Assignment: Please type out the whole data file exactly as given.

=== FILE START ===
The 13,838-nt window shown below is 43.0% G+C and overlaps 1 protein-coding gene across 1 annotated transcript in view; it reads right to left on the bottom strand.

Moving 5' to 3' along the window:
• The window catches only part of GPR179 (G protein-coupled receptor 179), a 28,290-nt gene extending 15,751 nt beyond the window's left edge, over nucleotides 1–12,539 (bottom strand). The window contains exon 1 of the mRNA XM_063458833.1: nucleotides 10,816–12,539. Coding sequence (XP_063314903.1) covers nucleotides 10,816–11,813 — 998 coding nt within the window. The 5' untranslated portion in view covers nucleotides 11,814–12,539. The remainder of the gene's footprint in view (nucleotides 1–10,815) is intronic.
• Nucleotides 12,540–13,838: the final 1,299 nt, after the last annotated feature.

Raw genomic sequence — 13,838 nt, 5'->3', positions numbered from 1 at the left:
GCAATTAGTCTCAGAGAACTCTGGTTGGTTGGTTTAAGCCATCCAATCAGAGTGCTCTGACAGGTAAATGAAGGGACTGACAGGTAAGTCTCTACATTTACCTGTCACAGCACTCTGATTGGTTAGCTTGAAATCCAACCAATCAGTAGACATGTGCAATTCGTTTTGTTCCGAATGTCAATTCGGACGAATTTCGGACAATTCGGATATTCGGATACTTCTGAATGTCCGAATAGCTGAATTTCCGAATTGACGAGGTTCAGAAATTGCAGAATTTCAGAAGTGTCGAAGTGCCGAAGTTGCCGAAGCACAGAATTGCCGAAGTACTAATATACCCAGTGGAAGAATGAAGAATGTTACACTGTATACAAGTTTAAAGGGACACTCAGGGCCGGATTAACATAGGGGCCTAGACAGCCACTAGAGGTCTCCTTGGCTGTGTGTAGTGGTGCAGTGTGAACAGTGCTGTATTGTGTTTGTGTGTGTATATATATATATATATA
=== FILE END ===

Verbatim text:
The 13,838-nt window shown below is 43.0% G+C and overlaps 1 protein-coding gene across 1 annotated transcript in view; it reads right to left on the bottom strand.

Moving 5' to 3' along the window:
• The window catches only part of GPR179 (G protein-coupled receptor 179), a 28,290-nt gene extending 15,751 nt beyond the window's left edge, over nucleotides 1–12,539 (bottom strand). The window contains exon 1 of the mRNA XM_063458833.1: nucleotides 10,816–12,539. Coding sequence (XP_063314903.1) covers nucleotides 10,816–11,813 — 998 coding nt within the window. The 5' untranslated portion in view covers nucleotides 11,814–12,539. The remainder of the gene's footprint in view (nucleotides 1–10,815) is intronic.
• Nucleotides 12,540–13,838: the final 1,299 nt, after the last annotated feature.

Raw genomic sequence — 13,838 nt, 5'->3', positions numbered from 1 at the left:
GCAATTAGTCTCAGAGAACTCTGGTTGGTTGGTTTAAGCCATCCAATCAGAGTGCTCTGACAGGTAAATGAAGGGACTGACAGGTAAGTCTCTACATTTACCTGTCACAGCACTCTGATTGGTTAGCTTGAAATCCAACCAATCAGTAGACATGTGCAATTCGTTTTGTTCCGAATGTCAATTCGGACGAATTTCGGACAATTCGGATATTCGGATACTTCTGAATGTCCGAATAGCTGAATTTCCGAATTGACGAGGTTCAGAAATTGCAGAATTTCAGAAGTGTCGAAGTGCCGAAGTTGCCGAAGCACAGAATTGCCGAAGTACTAATATACCCAGTGGAAGAATGAAGAATGTTACACTGTATACAAGTTTAAAGGGACACTCAGGGCCGGATTAACATAGGGGCCTAGACAGCCACTAGAGGTCTCCTTGGCTGTGTGTAGTGGTGCAGTGTGAACAGTGCTGTATTGTGTTTGTGTGTGTATATATATATATATATA